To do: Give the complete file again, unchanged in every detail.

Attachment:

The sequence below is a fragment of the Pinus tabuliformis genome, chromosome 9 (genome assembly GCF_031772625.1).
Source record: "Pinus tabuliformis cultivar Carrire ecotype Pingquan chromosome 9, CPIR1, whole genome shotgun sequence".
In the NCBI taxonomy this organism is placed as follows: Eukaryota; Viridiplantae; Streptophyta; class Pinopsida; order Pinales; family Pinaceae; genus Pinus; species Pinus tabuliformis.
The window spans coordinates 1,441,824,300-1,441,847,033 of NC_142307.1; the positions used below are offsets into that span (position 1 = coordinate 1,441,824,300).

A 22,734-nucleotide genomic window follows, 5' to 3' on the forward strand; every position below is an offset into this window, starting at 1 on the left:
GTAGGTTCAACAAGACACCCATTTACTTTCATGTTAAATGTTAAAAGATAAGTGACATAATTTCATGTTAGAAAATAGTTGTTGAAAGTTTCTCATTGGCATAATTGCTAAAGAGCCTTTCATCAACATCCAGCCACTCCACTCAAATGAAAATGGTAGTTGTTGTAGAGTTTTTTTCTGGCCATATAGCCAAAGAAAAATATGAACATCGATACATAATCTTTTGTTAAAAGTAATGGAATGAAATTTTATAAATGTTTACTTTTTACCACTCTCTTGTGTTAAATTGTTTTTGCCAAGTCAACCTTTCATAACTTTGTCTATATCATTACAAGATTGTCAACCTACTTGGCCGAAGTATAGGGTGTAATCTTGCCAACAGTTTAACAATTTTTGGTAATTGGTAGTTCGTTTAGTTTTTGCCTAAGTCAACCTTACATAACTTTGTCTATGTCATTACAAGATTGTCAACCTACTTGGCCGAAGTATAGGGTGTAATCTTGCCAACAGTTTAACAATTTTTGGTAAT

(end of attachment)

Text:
The sequence below is a fragment of the Pinus tabuliformis genome, chromosome 9 (genome assembly GCF_031772625.1).
Source record: "Pinus tabuliformis cultivar Carrire ecotype Pingquan chromosome 9, CPIR1, whole genome shotgun sequence".
In the NCBI taxonomy this organism is placed as follows: Eukaryota; Viridiplantae; Streptophyta; class Pinopsida; order Pinales; family Pinaceae; genus Pinus; species Pinus tabuliformis.
The window spans coordinates 1,441,824,300-1,441,847,033 of NC_142307.1; the positions used below are offsets into that span (position 1 = coordinate 1,441,824,300).

A 22,734-nucleotide genomic window follows, 5' to 3' on the forward strand; every position below is an offset into this window, starting at 1 on the left:
GTAGGTTCAACAAGACACCCATTTACTTTCATGTTAAATGTTAAAAGATAAGTGACATAATTTCATGTTAGAAAATAGTTGTTGAAAGTTTCTCATTGGCATAATTGCTAAAGAGCCTTTCATCAACATCCAGCCACTCCACTCAAATGAAAATGGTAGTTGTTGTAGAGTTTTTTTCTGGCCATATAGCCAAAGAAAAATATGAACATCGATACATAATCTTTTGTTAAAAGTAATGGAATGAAATTTTATAAATGTTTACTTTTTACCACTCTCTTGTGTTAAATTGTTTTTGCCAAGTCAACCTTTCATAACTTTGTCTATATCATTACAAGATTGTCAACCTACTTGGCCGAAGTATAGGGTGTAATCTTGCCAACAGTTTAACAATTTTTGGTAATTGGTAGTTCGTTTAGTTTTTGCCTAAGTCAACCTTACATAACTTTGTCTATGTCATTACAAGATTGTCAACCTACTTGGCCGAAGTATAGGGTGTAATCTTGCCAACAGTTTAACAATTTTTGGTAAT